We present preliminary results on the shape of the globular cluster luminosity function and the colors and inferred metallicities of the clusters in dwarf elliptical galaxies imaged with HST. The luminosity function (LF) of the GC candidates is consistent with a Gaussian-shaped LF similar to that in giant ellipticals. Also, with a mean color of (V - I) = 0.94, most of the GCs appear to be old and metal-poor ([Fe/H] = −1.4) like GCs in the Galaxy and in nearby giant ellipticals. This suggests that the bulk of the clusters were formed more than 10 Gyr ago.
We combine specific globular cluster frequencies (SN) with newly measured surface brightness profiles to identify dEs that may be stripped dIs. Luminous dEs generally have higher surface brightnesses and steep central light profiles. Conversely, fainter dEs have low surface brightnesses and flatter central light profiles. The most likely candidates for stripped dIs have low SN and low central surface brightnesses.
We present the results of a VLA D-configuration survey of a sample of Barred Magellanic type (SBm/IBm) galaxies. The data show that: (1) the HI is extended well beyond the optical diameter; (2) the HI distribution often has a different position angle than the optical distribution; (3) the bar morphology is typically manifested in the HI kinematics; (4) these galaxies not only tend to have gaseous companions, but they also tend to be strongly interacting systems; and (5) the companions have no obvious optical counterparts.
Skin preparation products contribute to surgical site infection (SSI) prevention. In a case-control study, diabetes was associated with increased SSI (adjusted odds ratio [OR], 5.74 [95% confidence interval (CI), 1.22–27.0]), while the use of chlorhexidine gluconate (CHG) plus isopropyl alcohol versus CHG alone was found to be protective (adjusted OR, 2.64 [95% CI, 1.12–6.20]).
Infect Control Hosp Epidemiol 2014;35(12):1535–1538
Binocular rivalry (BR) is an intriguing phenomenon that occurs when two different images are presented, one to each eye, resulting in alternation or rivalry between the percepts. The phenomenon has been studied for nearly 200 years, with renewed and intensive investigation over recent decades. The rate of perceptual switching has long been known to vary widely between individuals but to be relatively stable within individuals. A recent twin study demonstrated that individual variation in BR rate is under substantial genetic control, a finding that also represented the first report, using a large study, of genetic contribution for any post-retinal visual processing phenomenon. The twin study had been prompted by earlier work showing BR rate was slow in the heritable psychiatric condition, bipolar disorder (BD). Together, these studies suggested that slow BR may represent an endophenotype for BD, and heralded the advent of modern clinical and genetic studies of rivalry. This new focus has coincided with rapid advances in 3D display technology, but despite such progress, specific development of technology for rivalry research has been lacking. This review therefore compares different display methods for BR research across several factors, including viewing parameters, image quality, equipment cost, compatibility with other investigative methods, subject group, and sample size, with a focus on requirements specific to large-scale clinical and genetic studies. It is intended to be a resource for investigators new to BR research, such as clinicians and geneticists, and to stimulate the development of 3D display technology for advancing interdisciplinary studies of rivalry.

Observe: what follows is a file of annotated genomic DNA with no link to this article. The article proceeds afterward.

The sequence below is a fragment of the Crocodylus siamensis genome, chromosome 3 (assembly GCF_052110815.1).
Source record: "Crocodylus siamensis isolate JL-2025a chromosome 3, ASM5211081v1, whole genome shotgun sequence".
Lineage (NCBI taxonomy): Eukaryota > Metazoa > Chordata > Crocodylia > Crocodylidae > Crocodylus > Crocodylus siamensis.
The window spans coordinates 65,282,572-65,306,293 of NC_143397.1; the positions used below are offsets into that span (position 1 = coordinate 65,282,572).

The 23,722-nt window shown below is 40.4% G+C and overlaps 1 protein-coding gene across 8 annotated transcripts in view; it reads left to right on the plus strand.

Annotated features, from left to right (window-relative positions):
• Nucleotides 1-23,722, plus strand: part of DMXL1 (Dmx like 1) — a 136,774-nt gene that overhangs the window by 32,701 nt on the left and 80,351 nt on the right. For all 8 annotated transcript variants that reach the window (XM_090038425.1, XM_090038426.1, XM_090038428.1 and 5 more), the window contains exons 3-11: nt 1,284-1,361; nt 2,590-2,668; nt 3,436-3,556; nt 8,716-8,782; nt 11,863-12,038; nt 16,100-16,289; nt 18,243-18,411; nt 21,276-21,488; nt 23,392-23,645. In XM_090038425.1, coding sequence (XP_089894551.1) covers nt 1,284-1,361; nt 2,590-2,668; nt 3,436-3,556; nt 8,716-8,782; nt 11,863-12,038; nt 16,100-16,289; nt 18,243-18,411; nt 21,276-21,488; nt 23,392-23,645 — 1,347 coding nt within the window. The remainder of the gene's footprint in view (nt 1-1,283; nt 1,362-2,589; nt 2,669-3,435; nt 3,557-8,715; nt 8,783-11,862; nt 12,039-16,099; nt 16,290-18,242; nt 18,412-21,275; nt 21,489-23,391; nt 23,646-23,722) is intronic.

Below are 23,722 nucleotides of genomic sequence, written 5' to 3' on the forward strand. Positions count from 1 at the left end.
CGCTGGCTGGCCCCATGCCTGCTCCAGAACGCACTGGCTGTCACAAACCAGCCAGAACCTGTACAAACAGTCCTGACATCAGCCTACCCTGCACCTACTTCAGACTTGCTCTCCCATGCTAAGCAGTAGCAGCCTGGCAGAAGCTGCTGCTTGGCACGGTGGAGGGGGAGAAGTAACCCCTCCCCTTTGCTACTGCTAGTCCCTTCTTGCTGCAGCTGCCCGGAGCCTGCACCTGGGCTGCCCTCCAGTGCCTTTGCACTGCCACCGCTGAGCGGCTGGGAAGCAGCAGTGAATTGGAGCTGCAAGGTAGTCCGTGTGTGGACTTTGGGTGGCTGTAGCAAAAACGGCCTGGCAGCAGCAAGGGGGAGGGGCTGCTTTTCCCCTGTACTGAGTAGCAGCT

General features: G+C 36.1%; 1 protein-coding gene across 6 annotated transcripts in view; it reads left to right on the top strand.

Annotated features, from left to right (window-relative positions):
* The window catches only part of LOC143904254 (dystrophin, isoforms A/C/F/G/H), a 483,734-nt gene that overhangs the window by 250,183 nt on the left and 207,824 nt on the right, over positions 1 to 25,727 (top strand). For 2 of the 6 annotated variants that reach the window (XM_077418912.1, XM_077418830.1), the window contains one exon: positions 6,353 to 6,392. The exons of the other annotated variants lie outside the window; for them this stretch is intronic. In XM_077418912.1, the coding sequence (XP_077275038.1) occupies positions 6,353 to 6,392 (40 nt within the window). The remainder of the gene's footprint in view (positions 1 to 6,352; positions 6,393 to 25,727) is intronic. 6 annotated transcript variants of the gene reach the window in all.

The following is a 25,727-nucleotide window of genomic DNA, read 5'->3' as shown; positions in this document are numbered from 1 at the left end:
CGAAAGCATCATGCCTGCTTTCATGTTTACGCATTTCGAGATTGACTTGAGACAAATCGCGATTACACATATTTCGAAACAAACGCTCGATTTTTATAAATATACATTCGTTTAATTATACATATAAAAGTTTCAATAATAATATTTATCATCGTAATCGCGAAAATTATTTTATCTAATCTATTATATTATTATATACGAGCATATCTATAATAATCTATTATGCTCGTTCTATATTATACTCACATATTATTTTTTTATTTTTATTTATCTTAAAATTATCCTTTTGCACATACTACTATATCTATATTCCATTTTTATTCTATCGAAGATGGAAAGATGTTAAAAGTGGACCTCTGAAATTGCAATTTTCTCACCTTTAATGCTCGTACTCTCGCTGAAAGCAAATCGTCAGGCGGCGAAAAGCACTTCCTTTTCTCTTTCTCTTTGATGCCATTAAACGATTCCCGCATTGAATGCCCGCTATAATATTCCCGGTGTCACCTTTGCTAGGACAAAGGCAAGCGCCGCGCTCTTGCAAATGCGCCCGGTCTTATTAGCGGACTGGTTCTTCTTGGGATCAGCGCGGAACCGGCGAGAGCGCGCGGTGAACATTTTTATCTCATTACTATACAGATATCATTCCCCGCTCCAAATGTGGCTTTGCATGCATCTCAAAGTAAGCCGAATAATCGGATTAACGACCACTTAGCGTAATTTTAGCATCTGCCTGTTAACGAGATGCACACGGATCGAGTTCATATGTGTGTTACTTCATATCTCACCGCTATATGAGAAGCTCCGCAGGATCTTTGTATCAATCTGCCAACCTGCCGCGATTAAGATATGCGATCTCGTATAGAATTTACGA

Deformation experiments at temperatures between 300 and 750 K have been performed in situ in the transmission electron microscope to investigate dislocation interactions and reactions with grain boundaries and other obstacles. Dislocations, both partial and perfect, as well as deformation twins have been observed being emitted from grain boundaries and, in some cases, even the same grain boundary. The ejection of dislocations from the grain boundary can result in its partial or total annihilation. In the latter case, the disintegration of the grain boundary was accompanied by grain growth and a change in misorientation.